Businessman Lawrence K. Dodge delayed writing a check to help the party pay off $3 million in debt and wrote a scathing analysis of the party in a private letter, raising concerns similar to those cited by Gov. Arnold Schwarzenegger when he said Republicans were “dying at the box office” last year.
The internal strife comes as state records show the party continues to suffer a decline in registration and carry a debt incurred to help Schwarzenegger win re-election in 2006.
Taking place in San Francisco, where GOP registration is a mere 10 percent, this weekend’s Republican convention lacks the relative star power of recent state party meetings. The last three featured presidential candidates John McCain, Rudy Giuliani and Mitt Romney. Schwarzenegger also will be absent due to scheduling issues, according to spokesman Aaron McLear.
McCain, the almost certain GOP nominee, hopes to capture the same Republican, independent and moderate Democratic support in California that Schwarzenegger received in his two gubernatorial victories. But the state party, Dodge noted in his letter, has alienated independents and moderate voters in recent years.
In the letter to party Chairman Ron Nehring, Dodge wrote: “Two-thirds of the voters of this state refuse to be members of our party as it is. We do not need to alienate them further, either by the positions we take or by eating our own in public.”
Delegates will decide this weekend on a new platform for the state party. Moderates and conservatives have been lobbying Republicans in recent weeks to support their respective versions.
The moderate platform follows through on Schwarzenegger’s call last year for a version that concentrates on fiscal responsibility and low taxes with centrist positions on social and environmental issues.”I think people are ready for a cohesive, unifying platform, and that’s what ours is,” said Virginia Chang Kiraly, 44, a Menlo Park Republican who is spearheading that effort. “It’s not offensive, it’s not strident, it’s not divisive, and I think that’s why we’ve had such broad support.”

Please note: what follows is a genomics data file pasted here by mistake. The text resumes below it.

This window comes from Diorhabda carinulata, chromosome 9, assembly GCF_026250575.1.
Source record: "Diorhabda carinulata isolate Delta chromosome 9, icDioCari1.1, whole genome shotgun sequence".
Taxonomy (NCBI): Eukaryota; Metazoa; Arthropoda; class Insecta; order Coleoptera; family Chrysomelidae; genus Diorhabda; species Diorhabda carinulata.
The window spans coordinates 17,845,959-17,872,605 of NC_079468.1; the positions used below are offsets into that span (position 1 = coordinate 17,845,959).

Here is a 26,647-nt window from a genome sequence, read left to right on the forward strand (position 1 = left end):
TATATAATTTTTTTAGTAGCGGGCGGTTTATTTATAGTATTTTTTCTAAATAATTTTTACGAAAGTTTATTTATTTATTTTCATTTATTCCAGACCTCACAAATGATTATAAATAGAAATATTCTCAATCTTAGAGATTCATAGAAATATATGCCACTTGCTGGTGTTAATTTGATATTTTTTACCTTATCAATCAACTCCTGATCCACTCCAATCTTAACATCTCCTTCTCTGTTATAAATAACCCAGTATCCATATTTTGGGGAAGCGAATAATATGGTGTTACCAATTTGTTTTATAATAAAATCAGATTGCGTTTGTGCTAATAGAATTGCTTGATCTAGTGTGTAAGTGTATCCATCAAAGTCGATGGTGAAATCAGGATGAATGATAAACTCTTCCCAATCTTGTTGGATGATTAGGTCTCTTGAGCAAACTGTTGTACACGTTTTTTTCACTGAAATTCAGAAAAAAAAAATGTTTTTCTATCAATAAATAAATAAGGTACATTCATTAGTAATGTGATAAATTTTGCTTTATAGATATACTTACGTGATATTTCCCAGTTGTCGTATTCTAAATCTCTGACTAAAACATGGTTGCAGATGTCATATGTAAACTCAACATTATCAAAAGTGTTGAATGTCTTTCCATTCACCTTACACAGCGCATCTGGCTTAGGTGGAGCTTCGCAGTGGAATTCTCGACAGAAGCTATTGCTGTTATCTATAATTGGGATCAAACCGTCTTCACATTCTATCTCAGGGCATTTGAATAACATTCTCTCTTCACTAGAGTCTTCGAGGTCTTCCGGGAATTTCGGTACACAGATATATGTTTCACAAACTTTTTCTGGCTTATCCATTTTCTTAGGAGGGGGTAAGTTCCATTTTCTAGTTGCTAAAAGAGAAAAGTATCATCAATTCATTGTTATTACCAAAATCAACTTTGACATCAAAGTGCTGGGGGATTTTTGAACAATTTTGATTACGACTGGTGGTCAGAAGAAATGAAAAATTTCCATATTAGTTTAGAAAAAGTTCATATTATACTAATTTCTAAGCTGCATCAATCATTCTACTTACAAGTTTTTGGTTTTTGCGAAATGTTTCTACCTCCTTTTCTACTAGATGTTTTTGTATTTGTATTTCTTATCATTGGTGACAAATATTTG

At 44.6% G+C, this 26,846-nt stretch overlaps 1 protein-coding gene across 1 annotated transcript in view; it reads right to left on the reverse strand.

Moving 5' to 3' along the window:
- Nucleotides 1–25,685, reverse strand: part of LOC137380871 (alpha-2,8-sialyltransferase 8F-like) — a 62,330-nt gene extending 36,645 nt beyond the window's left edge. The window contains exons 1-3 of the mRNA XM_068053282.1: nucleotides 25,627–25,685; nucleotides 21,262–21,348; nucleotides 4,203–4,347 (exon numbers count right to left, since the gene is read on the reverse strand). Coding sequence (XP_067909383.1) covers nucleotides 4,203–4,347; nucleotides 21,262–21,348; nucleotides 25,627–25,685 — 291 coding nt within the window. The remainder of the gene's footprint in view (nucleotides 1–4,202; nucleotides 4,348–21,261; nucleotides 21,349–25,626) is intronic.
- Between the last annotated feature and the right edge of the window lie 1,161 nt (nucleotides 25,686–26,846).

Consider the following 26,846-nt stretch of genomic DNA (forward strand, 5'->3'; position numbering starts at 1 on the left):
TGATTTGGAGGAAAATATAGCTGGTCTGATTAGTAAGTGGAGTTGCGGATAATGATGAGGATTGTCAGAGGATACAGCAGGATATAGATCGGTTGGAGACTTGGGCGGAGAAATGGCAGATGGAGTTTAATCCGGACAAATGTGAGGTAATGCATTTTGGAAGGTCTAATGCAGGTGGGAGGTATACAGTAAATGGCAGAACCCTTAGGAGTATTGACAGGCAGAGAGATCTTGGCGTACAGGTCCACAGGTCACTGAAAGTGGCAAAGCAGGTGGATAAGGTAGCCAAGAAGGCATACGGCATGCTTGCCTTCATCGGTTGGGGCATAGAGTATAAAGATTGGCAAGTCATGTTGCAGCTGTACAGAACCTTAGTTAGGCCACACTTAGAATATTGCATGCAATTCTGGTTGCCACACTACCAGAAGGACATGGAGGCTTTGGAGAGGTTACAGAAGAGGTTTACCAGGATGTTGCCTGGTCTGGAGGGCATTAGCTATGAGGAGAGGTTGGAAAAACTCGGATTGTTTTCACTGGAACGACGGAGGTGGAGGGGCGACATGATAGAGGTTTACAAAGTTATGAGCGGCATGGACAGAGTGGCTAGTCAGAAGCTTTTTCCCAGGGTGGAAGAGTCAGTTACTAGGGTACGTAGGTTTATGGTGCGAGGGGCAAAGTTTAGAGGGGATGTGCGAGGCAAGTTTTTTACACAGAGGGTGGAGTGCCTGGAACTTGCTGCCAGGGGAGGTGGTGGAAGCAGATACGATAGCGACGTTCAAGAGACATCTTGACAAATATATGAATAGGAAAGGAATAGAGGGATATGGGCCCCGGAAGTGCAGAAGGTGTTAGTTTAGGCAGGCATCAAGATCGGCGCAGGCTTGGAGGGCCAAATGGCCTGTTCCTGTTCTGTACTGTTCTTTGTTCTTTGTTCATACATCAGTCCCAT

The conservative proposal likewise is heavy on fiscal responsibility. But it also has strong language opposing the Kyoto Protocol on greenhouse gas emissions, condemns Roe v. Wade, defines marriage as between a man and a woman, and declares that government documents should be printed only in English. Mike Spence, head of the conservative California Republican Assembly, said of the moderate proposal that “Hillary Clinton could say every word in it and agree with 80 percent of it.” He also called Dodge’s letter, particularly his call for a toned-down platform, a “blackmail threat.”
…”We’ve been having discussions not only about retiring our 2006 debt obligation, but also making sure we have all the pieces in place to compete in California this fall,” Nehring said. “We have something now that we didn’t before, which is a presidential candidate who says he intends to compete here in California.”
Records show Republican registration in the state has dropped from 35.6 percent to 33.3 percent since 2004 as more voters seek independent status unaffiliated with any party. Democrats suffered only a 0.2 percent decline over the same period.
Move to the center? Become more like Democrats? Join the global warming fear-mongering crowd? Adopt “centrist” social positions? Marginalize conservatism as “divisive” and “strident?”
Yeah, that’ll boost GOP donations and registrations! Where’s my upside-down elephant? Oh, yeah. There it is: